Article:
If I were to draw a continuum of relative realism within the real robot tradition, I would place shows like Neon Genesis Evangelion, and Mobile Report Gundam Wing at the extreme end, and shows like FLAG and Patlabor on the more realistic end.
It’s a pretty thorny topic that invites incredibly detailed quibbling. I’m all for it, but I want to focus on Patlabor here.
The premise of the show is that the increase of industrial humanoid robot use (labors) corresponds to an increase in labor-related crimes. Section 2 of the police force is the unit assigned to become an anti-labor crime force.
Patlabor, being a robot anime (implying merchandising is part of its figurative genetics), makes it so that an anti-labor police force would feature labors primarily. The best way to fight labors used in an unlawful context is to use labors as well.
I think this is a conceit more than it it is a reasonable assumption. I obviously have no problem with such a conceit, because it means more robots hell yeah! But my objective here is to locate the show within a continuum of realism — at least when it comes to robot use and related science and tactics (Patlabor OVA indulges in comedic absurdities such as fast-evolving giant humanoid sea monsters, as well as ghosts).
To fulfill this objective, I must question the primary use of labors as a police element. I am not questioning their overall value, just the primary use. I argue that rogue labors are best dispatched by enhanced SWAT elements (relative to the science fiction setting) rather than insisting on a labor vs. labor engagement.
Considering that the environment is urban, infantry with anti-labor ordnance would easily set up in environments that the rogue labor cannot easily threaten. Remember that these rogue labors are industrial and/or construction models and not military weapons. If so, then a military response (not a police one) is appropriate.
In support of the infantry are fast-deployment vehicles, and at least one helicopter gunship; which is one weapon that industrial labors will have very little means to combat. The basic tactic will be to use the gunship to corral the target into the infantry “kill zone” where it can be dispatched, or be negotiated with from a position of power.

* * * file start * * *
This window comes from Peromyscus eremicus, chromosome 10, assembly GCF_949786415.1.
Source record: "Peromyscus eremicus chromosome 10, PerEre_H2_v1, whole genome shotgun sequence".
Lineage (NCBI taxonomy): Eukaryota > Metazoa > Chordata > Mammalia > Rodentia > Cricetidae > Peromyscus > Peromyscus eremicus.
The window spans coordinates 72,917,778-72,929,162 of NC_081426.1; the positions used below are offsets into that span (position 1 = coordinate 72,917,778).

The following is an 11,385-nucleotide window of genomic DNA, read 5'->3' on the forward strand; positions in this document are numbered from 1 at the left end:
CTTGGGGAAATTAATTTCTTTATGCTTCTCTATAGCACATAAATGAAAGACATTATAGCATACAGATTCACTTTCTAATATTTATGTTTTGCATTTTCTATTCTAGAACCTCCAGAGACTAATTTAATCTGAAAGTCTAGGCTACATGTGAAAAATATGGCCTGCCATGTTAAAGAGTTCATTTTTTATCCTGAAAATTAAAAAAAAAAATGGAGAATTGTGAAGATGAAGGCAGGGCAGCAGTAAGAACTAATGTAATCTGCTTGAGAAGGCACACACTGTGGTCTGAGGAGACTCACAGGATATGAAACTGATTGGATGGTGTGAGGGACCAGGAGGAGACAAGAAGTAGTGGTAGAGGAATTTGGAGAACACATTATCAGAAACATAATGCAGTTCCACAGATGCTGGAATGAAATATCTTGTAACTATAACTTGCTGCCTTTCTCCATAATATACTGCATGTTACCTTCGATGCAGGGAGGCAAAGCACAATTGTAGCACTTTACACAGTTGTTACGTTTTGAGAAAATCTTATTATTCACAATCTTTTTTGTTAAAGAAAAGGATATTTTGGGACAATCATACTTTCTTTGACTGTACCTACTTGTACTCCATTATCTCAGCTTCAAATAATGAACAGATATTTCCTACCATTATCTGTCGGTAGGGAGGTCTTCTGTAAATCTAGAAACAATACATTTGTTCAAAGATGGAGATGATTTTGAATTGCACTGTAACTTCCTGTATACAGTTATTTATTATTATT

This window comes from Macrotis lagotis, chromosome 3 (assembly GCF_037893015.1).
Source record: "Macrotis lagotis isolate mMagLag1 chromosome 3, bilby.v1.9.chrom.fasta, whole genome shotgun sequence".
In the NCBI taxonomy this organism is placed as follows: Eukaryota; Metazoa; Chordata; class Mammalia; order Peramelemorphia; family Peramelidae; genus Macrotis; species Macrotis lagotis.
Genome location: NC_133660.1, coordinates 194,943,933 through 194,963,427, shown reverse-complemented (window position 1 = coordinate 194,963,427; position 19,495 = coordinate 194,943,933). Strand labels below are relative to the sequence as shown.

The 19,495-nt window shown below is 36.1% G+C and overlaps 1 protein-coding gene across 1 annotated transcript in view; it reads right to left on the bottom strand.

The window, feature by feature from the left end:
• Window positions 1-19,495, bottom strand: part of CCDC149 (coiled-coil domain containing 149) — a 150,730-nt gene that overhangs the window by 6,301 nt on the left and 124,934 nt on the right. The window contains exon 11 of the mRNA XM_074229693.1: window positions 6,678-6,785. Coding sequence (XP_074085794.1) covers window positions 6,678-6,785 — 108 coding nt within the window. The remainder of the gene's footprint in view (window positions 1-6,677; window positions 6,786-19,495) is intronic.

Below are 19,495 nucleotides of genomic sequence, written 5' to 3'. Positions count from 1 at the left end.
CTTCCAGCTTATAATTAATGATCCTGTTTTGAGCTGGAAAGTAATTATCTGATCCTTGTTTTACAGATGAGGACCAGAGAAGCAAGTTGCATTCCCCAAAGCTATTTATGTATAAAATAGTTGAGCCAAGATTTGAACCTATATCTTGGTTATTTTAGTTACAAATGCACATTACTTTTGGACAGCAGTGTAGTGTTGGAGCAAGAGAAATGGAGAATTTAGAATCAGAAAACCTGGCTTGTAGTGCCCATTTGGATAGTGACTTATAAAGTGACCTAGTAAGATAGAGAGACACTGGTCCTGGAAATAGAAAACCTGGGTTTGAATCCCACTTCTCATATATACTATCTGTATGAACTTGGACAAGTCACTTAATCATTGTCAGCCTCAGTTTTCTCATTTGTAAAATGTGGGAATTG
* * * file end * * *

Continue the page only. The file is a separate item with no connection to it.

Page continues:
The choice of using labors as a primary anti-labor crime fighting element is what prevents me from outright referring to Patlabor as the ‘realest’ among real robot shows.
Remember, this is not a value judgment! I happen to be very fond of the Patlabor OVA and the two films (I ❤ Kanuka).
Now, let us look into one factor that makes me reconsider my take. The Patrol Labors of Section 2 look great. It is mentioned in the first episode that these models are also designed to deliver a strong psychological blow to a human criminal in control of a labor. It makes for an expensive psychological weapon given the risks it has to take (being in the line of fire), but it does make sense. It will be big enough to intimidate many labor models, and its police colors will communicate authority very well, and serve as a deterrent for an active criminal to maintain dangerous activity during direct confrontations.
A labor that goes amok will be a danger to many civilian persons, property, and specifically vehicles if they are on the road. The Patrol Labors can serve as direct obstacles to control such a rogue labor. It focuses the attention of the rogue towards what hopefully seems an overwhelming threat, which would result in a non-violent resolution of the conflict.
Given the lighter tone of the OVA, I think I’ve no problem agreeing with the claim that it is one of the ‘realest,’ despite my bias for military applications such as in FLAG. I also can’t help but favor Patlabor for its giant humanoid designs over what I’d consider even more realistic portrayals of mechanized combat, specifically from the Ghost in the Shell franchise.